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Education  |   February 2002
Electroacupuncture Prophylaxis of Postoperative Nausea and Vomiting following Pediatric Tonsillectomy with or without Adenoidectomy
Author Affiliations & Notes
  • Lynn M. Rusy, M.D.
    *
  • George M. Hoffman, M.D.
  • Steven J. Weisman, M.D.
  • * Associate Professor of Anesthesiology, † Associate Professor of Anesthesiology and Pediatrics, ‡ Professor of Anesthesiology and Pediatrics, Department of Anesthesiology.
  • Received from the Department of Pediatric Anesthesiology, Medical College of Wisconsin-Children's Hospital of Wisconsin, Milwaukee, Wisconsin.
Article Information
Education
Education   |   February 2002
Electroacupuncture Prophylaxis of Postoperative Nausea and Vomiting following Pediatric Tonsillectomy with or without Adenoidectomy
Anesthesiology 2 2002, Vol.96, 300-305. doi:
Anesthesiology 2 2002, Vol.96, 300-305. doi:
POSTOPERATIVE nausea or vomiting (PONV) remains one of the most common and distressing side effect after outpatient surgery, occurring in 40–70% of children after tonsillectomy. 1,2 PONV may be associated with increased bleeding, pain, and prolonged hospital stay. Various antiemetic medications can reduce but not eliminate the problem, and complementary approaches may further improve outcome. 1,3–5 In 1998, the National Institutes of Health reported on the efficacy of acupuncture at P6 in adult postoperative and chemotherapeutic nausea. 6 P6 is the acupuncture point located 2 Chinese inches (cun units) proximal to the distal skin crease of the wrist, in the anterior antebrachial region on the ulnar side of the tendon of the flexor carpi radialis. 7 Stimulation of P6 in adult women undergoing gynecologic surgery has been shown to reduce the incidence of PONV markedly. 8 
There has been an increased use of alternative forms of medicine in all patients, including children, undergoing surgery. 9–11 Acupuncture has been shown to decrease the need for opioids in abdominal surgery 12 and to improve pulmonary function after hysterectomy. 3 Reports of using acupuncture to treat children with PONV have been inconclusive. Schlager et al.  4 showed laser stimulation of the P6 point in children undergoing eye muscle surgery to be effective in decreasing the incidence of vomiting, but another investigation was unable to show a decrease in PONV using acupressure and acupuncture with small auricular acupuncture needles at the same acupuncture point in tonsillectomy patients. 5 Similarly, acupressure was not found to be effective in reducing PONV after strabismus surgery. 13 Acupuncture, using needles inserted during general anesthesia, was not effective for preventing PONV after tonsillectomy 14 or strabismus surgery. 15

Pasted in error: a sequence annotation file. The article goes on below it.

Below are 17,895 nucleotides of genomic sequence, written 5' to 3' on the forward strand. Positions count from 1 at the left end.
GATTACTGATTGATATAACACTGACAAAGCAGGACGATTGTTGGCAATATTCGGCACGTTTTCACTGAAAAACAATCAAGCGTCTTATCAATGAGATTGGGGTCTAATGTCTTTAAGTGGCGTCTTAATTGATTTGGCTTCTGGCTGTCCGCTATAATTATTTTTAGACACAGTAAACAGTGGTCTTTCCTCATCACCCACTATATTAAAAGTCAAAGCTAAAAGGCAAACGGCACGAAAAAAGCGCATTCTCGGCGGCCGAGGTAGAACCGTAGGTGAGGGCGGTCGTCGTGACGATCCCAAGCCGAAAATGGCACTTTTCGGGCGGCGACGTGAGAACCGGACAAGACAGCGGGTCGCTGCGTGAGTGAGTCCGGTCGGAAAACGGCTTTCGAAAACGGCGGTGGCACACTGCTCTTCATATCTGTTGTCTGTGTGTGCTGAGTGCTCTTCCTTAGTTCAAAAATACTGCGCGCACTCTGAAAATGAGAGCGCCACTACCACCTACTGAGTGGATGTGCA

In all reports of acupuncture to treat pediatric patients for PONV, the studies have been performed with patients undergoing general anesthesia, or the studies have used techniques such as laser, acupressure, or tiny needles. None of the investigators used needle techniques with electrical stimulation of the needles in the awake patient. This method of treatment has been effective in adult patients undergoing cancer chemotherapy. 16 Acupuncture needles can easily be placed without pain at the conclusion of a surgical procedure before emergence from anesthesia and then be stimulated with low-frequency electrical stimulation while the patient is awake to accomplish the same treatment for PONV that has been so effective in adults. Therefore, we performed a study of P6 electrical stimulation acupuncture for reduction of PONV in awake children undergoing tonsillectomy, with or without adenoidectomy.
Materials and Methods
Patient Selection and Anesthetic Technique
The study protocol was approved by Children's Hospital of Wisconsin Research and Publications Committee/Human Rights Review Board (Milwaukee, WI). Patients with American Society of Anesthesiologists physical status I and II, older than 4 and younger than 18 yr of age, undergoing tonsillectomy with or without adenoidectomy were eligible. Exclusion criteria included presence of skin lesions near acupuncture sites, previous and severe PONV, or a chronic history of nausea and vomiting. Patients were enrolled after written informed consent was obtained from their parents. A randomized block design procedure was used to assign enrollees to one of three treatment groups: acupuncture at P6 with electrical stimulation of needles (P6 Acu), sham acupuncture with stimulation (sham group), and a nontreatment control group.
Anesthetic and surgical techniques were standardized. Solid food was held for at least 8 h before surgery, and clear liquids were permitted up until 2 h before surgery for all groups. All patients received oral midazolam (0.5 mg/kg to a maximum of 10 mg) 20 min before induction of anesthesia with halothane or sevoflurane in oxygen (30%) and nitrous oxide (70%) via  mask. After intravenous cannulation, 0.2 mg/kg mivacurium, 0.1 mg/kg morphine sulfate, and at least 20 ml/kg lactated Ringer's solution were administered. Anesthesia was maintained with oxygen, 70% nitrous oxide, and isoflurane via  an endotracheal tube. Ventilation was controlled at a peak inspiratory pressure of 25–30 cm H2O to maintain an end-tidal carbon dioxide tension of 35–40 mmHg, until spontaneous return of neuromuscular function. Awake tracheal extubation was performed after orogastric suction. Postoperative pain was treated with 0.05 mg/kg morphine, repeated as needed. Lactated Ringer's solution was infused at a maintenance rate until oral clear liquids were accepted without vomiting. Thereafter, oral analgesics were administered as needed every 3 h (acetaminophen with codeine, 1 mg/kg). Surgical techniques were standardized, and dexamethasone was not administered. Details of treatment in three groups follow. All active, sham, and control treatments were performed by the same acupuncturist (LR).